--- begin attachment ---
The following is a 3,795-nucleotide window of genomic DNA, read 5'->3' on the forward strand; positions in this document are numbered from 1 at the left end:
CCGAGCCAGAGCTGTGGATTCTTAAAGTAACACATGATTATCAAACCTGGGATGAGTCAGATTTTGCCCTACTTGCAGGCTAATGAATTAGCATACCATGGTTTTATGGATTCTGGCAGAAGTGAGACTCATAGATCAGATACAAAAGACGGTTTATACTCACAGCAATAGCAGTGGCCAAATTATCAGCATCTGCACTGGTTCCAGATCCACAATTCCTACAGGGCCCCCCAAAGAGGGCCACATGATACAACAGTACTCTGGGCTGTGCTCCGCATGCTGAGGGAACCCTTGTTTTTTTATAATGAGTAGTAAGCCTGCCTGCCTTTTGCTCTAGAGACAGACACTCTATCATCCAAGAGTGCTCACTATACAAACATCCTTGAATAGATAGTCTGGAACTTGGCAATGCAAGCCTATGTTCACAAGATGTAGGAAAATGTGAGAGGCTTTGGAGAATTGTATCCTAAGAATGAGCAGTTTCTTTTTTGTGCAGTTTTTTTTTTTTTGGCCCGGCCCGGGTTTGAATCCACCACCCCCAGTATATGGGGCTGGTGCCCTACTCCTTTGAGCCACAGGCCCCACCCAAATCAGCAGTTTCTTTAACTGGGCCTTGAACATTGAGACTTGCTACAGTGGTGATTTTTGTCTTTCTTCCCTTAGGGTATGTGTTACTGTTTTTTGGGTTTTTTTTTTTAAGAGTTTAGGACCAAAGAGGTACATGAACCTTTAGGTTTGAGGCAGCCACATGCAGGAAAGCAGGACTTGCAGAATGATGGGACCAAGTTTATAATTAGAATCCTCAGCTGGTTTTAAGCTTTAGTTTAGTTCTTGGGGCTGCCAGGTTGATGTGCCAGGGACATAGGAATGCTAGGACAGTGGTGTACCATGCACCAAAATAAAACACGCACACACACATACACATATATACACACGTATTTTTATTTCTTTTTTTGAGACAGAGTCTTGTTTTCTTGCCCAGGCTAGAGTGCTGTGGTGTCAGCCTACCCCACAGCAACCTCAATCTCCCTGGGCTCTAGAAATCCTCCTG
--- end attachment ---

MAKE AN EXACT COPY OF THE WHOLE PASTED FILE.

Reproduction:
The following is a 3,795-nucleotide window of genomic DNA, read 5'->3' on the forward strand; positions in this document are numbered from 1 at the left end:
CCGAGCCAGAGCTGTGGATTCTTAAAGTAACACATGATTATCAAACCTGGGATGAGTCAGATTTTGCCCTACTTGCAGGCTAATGAATTAGCATACCATGGTTTTATGGATTCTGGCAGAAGTGAGACTCATAGATCAGATACAAAAGACGGTTTATACTCACAGCAATAGCAGTGGCCAAATTATCAGCATCTGCACTGGTTCCAGATCCACAATTCCTACAGGGCCCCCCAAAGAGGGCCACATGATACAACAGTACTCTGGGCTGTGCTCCGCATGCTGAGGGAACCCTTGTTTTTTTATAATGAGTAGTAAGCCTGCCTGCCTTTTGCTCTAGAGACAGACACTCTATCATCCAAGAGTGCTCACTATACAAACATCCTTGAATAGATAGTCTGGAACTTGGCAATGCAAGCCTATGTTCACAAGATGTAGGAAAATGTGAGAGGCTTTGGAGAATTGTATCCTAAGAATGAGCAGTTTCTTTTTTGTGCAGTTTTTTTTTTTTTGGCCCGGCCCGGGTTTGAATCCACCACCCCCAGTATATGGGGCTGGTGCCCTACTCCTTTGAGCCACAGGCCCCACCCAAATCAGCAGTTTCTTTAACTGGGCCTTGAACATTGAGACTTGCTACAGTGGTGATTTTTGTCTTTCTTCCCTTAGGGTATGTGTTACTGTTTTTTGGGTTTTTTTTTTTAAGAGTTTAGGACCAAAGAGGTACATGAACCTTTAGGTTTGAGGCAGCCACATGCAGGAAAGCAGGACTTGCAGAATGATGGGACCAAGTTTATAATTAGAATCCTCAGCTGGTTTTAAGCTTTAGTTTAGTTCTTGGGGCTGCCAGGTTGATGTGCCAGGGACATAGGAATGCTAGGACAGTGGTGTACCATGCACCAAAATAAAACACGCACACACACATACACATATATACACACGTATTTTTATTTCTTTTTTTGAGACAGAGTCTTGTTTTCTTGCCCAGGCTAGAGTGCTGTGGTGTCAGCCTACCCCACAGCAACCTCAATCTCCCTGGGCTCTAGAAATCCTCCTG